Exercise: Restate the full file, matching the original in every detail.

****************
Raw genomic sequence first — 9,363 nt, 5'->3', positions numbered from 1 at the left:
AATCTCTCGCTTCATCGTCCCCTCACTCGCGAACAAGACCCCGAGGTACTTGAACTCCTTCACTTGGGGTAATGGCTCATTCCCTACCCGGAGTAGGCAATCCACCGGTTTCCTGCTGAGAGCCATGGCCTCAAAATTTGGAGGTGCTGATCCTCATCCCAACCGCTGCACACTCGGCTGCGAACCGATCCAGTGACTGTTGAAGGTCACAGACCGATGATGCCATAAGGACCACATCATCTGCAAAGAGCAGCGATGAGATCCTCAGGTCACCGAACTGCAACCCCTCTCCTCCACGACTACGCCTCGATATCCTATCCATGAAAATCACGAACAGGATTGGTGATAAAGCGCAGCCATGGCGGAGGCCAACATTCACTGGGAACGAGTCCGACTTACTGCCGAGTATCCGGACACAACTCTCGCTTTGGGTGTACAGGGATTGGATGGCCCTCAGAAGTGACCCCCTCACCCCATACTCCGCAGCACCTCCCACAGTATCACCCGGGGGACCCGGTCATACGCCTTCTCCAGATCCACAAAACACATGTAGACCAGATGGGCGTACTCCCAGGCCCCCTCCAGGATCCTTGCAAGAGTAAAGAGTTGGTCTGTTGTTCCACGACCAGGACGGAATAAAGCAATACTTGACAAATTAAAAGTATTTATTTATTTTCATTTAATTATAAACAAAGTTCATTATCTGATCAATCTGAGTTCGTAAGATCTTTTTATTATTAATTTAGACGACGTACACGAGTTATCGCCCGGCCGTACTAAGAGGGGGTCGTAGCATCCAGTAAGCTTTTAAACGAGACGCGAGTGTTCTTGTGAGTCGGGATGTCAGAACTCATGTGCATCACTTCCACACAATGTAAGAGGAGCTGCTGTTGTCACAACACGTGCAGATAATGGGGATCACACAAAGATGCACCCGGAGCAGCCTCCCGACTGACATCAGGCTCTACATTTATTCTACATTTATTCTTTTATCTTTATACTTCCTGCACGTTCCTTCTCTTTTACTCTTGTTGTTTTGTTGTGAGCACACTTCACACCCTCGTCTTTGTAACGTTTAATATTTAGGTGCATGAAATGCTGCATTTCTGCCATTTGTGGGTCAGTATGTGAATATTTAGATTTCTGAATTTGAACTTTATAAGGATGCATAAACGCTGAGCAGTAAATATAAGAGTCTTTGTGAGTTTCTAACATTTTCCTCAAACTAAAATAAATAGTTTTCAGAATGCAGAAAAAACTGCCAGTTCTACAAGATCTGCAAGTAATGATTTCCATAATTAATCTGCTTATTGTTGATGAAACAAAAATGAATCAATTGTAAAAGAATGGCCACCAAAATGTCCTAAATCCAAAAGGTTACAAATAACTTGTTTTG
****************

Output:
Raw genomic sequence first — 9,363 nt, 5'->3', positions numbered from 1 at the left:
AATCTCTCGCTTCATCGTCCCCTCACTCGCGAACAAGACCCCGAGGTACTTGAACTCCTTCACTTGGGGTAATGGCTCATTCCCTACCCGGAGTAGGCAATCCACCGGTTTCCTGCTGAGAGCCATGGCCTCAAAATTTGGAGGTGCTGATCCTCATCCCAACCGCTGCACACTCGGCTGCGAACCGATCCAGTGACTGTTGAAGGTCACAGACCGATGATGCCATAAGGACCACATCATCTGCAAAGAGCAGCGATGAGATCCTCAGGTCACCGAACTGCAACCCCTCTCCTCCACGACTACGCCTCGATATCCTATCCATGAAAATCACGAACAGGATTGGTGATAAAGCGCAGCCATGGCGGAGGCCAACATTCACTGGGAACGAGTCCGACTTACTGCCGAGTATCCGGACACAACTCTCGCTTTGGGTGTACAGGGATTGGATGGCCCTCAGAAGTGACCCCCTCACCCCATACTCCGCAGCACCTCCCACAGTATCACCCGGGGGACCCGGTCATACGCCTTCTCCAGATCCACAAAACACATGTAGACCAGATGGGCGTACTCCCAGGCCCCCTCCAGGATCCTTGCAAGAGTAAAGAGTTGGTCTGTTGTTCCACGACCAGGACGGAATAAAGCAATACTTGACAAATTAAAAGTATTTATTTATTTTCATTTAATTATAAACAAAGTTCATTATCTGATCAATCTGAGTTCGTAAGATCTTTTTATTATTAATTTAGACGACGTACACGAGTTATCGCCCGGCCGTACTAAGAGGGGGTCGTAGCATCCAGTAAGCTTTTAAACGAGACGCGAGTGTTCTTGTGAGTCGGGATGTCAGAACTCATGTGCATCACTTCCACACAATGTAAGAGGAGCTGCTGTTGTCACAACACGTGCAGATAATGGGGATCACACAAAGATGCACCCGGAGCAGCCTCCCGACTGACATCAGGCTCTACATTTATTCTACATTTATTCTTTTATCTTTATACTTCCTGCACGTTCCTTCTCTTTTACTCTTGTTGTTTTGTTGTGAGCACACTTCACACCCTCGTCTTTGTAACGTTTAATATTTAGGTGCATGAAATGCTGCATTTCTGCCATTTGTGGGTCAGTATGTGAATATTTAGATTTCTGAATTTGAACTTTATAAGGATGCATAAACGCTGAGCAGTAAATATAAGAGTCTTTGTGAGTTTCTAACATTTTCCTCAAACTAAAATAAATAGTTTTCAGAATGCAGAAAAAACTGCCAGTTCTACAAGATCTGCAAGTAATGATTTCCATAATTAATCTGCTTATTGTTGATGAAACAAAAATGAATCAATTGTAAAAGAATGGCCACCAAAATGTCCTAAATCCAAAAGGTTACAAATAACTTGTTTTG